This Friday marks the 25th anniversary of National Fibromyalgia Awareness Day. It’s interesting to me that on one hand, we’ve come so far: Fibromyalgia (FM) has been legitimized, testing has improved, and safer treatments are replacing dangerous meds. On the other hand, there are many who still don’t believe that FM is real. In honor of National Fibromyalgia Awareness Day, I’m sharing some facts for the public. Twenty-five facts that have already proved to represent just what having Fibro is like.
Last year, on the morning of NFA Day, I remember sitting up in bed with my laptop (in my “Nap Queen” pajamas), and saw that my article about twenty-five things people should know about Fibro was gaining some serious momentum. It has since been shared over 13,000 times!
This year, I’ve created a video to accompany the list. I cover six different topics: sleep, flare ups, sensitivities, warnings, insights and silver linings. Take a trip with me down fibro-fog-free Memory Lane. Let’s revisit those twenty-five things, with an upgrade.
If you can’t watch the video, or reading the list is more your style, scroll on.
- Every morning is a tough morning.
- I can sleep all day and still feel like I just ran a marathon.
- If I went out last night, I need a day to recover — its okay, it was worth it.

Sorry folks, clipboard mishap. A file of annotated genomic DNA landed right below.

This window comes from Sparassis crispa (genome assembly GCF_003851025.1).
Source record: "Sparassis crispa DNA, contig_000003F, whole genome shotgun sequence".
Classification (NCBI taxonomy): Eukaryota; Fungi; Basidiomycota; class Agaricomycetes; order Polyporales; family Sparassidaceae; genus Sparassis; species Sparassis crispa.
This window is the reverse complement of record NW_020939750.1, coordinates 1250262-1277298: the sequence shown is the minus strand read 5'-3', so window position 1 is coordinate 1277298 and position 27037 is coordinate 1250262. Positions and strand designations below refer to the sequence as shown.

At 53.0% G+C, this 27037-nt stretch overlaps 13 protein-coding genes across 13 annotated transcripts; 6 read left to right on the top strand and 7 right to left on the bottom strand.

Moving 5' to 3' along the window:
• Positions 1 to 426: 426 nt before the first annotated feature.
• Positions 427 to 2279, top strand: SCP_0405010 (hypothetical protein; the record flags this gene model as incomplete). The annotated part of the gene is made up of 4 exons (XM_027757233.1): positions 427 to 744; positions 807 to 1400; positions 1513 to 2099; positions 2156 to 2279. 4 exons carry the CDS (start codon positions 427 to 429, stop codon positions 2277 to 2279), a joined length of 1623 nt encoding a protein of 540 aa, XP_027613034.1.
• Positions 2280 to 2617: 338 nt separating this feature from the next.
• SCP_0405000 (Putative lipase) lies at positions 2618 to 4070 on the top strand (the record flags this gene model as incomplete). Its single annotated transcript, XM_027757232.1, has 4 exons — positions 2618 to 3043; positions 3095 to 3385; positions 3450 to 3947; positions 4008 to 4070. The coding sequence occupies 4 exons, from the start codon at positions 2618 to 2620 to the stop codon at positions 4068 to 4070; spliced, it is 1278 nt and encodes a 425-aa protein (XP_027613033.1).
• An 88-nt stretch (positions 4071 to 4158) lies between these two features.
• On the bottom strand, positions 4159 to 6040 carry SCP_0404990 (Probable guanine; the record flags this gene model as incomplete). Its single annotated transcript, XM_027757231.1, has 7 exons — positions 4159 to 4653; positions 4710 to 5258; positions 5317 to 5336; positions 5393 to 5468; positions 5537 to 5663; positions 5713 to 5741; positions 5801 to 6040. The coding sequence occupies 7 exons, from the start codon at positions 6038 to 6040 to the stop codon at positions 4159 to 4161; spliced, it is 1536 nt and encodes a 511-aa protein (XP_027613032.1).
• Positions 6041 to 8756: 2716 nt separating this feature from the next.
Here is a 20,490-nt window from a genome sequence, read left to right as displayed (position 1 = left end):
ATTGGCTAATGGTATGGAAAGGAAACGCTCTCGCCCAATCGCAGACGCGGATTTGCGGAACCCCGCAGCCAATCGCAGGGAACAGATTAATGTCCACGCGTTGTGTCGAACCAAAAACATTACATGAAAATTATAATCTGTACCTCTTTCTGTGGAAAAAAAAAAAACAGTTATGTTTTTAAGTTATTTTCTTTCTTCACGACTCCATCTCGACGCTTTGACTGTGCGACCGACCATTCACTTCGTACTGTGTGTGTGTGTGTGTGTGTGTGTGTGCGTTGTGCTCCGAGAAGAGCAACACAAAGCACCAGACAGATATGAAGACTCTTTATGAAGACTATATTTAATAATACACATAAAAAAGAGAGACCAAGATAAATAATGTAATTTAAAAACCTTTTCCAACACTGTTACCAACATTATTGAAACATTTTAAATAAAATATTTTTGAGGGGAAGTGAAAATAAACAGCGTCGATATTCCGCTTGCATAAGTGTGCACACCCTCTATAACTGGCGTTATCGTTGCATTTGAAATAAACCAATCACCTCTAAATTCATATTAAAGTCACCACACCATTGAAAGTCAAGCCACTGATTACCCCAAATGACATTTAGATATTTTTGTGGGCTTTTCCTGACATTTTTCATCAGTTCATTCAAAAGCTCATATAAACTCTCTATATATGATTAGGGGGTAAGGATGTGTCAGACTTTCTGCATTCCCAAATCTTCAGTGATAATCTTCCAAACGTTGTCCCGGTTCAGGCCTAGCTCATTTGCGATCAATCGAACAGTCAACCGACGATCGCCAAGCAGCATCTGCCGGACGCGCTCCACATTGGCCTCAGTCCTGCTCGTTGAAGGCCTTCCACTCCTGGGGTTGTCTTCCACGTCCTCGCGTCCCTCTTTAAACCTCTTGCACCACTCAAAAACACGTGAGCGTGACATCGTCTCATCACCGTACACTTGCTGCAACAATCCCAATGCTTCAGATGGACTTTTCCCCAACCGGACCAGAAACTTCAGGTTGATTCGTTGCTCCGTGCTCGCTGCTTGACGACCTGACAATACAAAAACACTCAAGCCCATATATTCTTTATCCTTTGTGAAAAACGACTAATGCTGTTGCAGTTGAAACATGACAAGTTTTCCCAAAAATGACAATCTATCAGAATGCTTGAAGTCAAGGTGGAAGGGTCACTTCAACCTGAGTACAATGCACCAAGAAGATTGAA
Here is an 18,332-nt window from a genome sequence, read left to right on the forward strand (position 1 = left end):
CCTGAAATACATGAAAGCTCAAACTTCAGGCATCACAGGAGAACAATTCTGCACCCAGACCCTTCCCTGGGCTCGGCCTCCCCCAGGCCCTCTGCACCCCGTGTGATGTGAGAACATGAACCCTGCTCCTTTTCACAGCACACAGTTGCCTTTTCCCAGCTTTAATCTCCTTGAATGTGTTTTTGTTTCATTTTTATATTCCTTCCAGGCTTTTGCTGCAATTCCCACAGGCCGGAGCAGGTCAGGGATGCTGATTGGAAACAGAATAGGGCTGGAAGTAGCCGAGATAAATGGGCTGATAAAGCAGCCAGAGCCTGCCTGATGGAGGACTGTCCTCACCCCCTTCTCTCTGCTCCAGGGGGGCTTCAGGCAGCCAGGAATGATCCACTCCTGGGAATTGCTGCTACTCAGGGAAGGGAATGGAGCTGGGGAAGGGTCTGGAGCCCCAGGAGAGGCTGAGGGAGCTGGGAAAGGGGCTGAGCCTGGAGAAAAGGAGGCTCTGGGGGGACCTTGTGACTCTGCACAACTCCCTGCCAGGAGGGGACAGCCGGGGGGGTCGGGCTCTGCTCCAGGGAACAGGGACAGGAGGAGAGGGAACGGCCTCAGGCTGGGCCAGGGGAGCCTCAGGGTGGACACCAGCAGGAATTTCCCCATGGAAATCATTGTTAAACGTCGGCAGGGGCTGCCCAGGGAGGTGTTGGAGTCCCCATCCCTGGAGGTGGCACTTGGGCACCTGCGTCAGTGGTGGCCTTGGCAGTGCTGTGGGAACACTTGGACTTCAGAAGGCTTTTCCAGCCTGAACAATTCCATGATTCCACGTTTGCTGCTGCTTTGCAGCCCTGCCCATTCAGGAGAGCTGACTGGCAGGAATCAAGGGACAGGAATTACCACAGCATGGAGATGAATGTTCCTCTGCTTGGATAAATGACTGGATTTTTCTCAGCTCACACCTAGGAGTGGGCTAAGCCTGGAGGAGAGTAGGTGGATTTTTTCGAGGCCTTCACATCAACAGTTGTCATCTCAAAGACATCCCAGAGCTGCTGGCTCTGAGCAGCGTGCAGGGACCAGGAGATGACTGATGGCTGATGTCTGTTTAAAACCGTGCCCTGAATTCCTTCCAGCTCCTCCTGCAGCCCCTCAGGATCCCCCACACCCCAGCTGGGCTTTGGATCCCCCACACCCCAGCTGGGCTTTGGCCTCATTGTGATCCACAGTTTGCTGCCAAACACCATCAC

- When i’m tired, let me sleep.
- Certain foods make me flare up, i.e., peppers of any kind, sugar, caffeine.
- When I’m in a flare, leave me alone in a dark room (but check in). It makes me feel good.
- Yes, diet matters, but in flare mode, all bets are off.
- Yes, my face is swollen. No, I didn’t gain 5 pounds overnight. (I’m flared!)
- I have 3 different sizes of clothes in my closet to accommodate flare vs. non-flare days.
- Give gentle hugs please — my skin hurts.
- Bright lights, loud noise and too many smells overload my senses and make me nauseous.
- I play hide-and-go-seek with the elements — too cold, too rainy, too hot, too much sun.
- To you, car rides are joy rides. To me, they’re a painful roller coaster ride.
- Some days it’s OK to let my Fibro win. It’s a marathon, not a sprint.
- I can get moody. You would be too if you were in pain all the time, be patient with me.
- I can tell your mood as soon you walk in the room because my Fibro/spidey-senses are tingling.
- My day, week and month are carefully planned to accommodate my Fibro.
- If I cancel my plans with you, don’t be mad — I already feel bad.
- Your friend with Fibro who that has no pain doesn’t make me feel any better.
- “You should exercise.” My work day is my exercise.
- Going to the doctor makes me mad — it’s a reminder of my condition.
- There are no no-pain days, but my low-pain days are my happy days.
- Because of Fibro, the mandated downtime gives me the opportunity to write this blog, and I’m grateful.
- Because of Fibro, I get to spend more time with my husband.
- Because of Fibro, I’ve become part of a strong, supportive community that reminds me I’m never alone.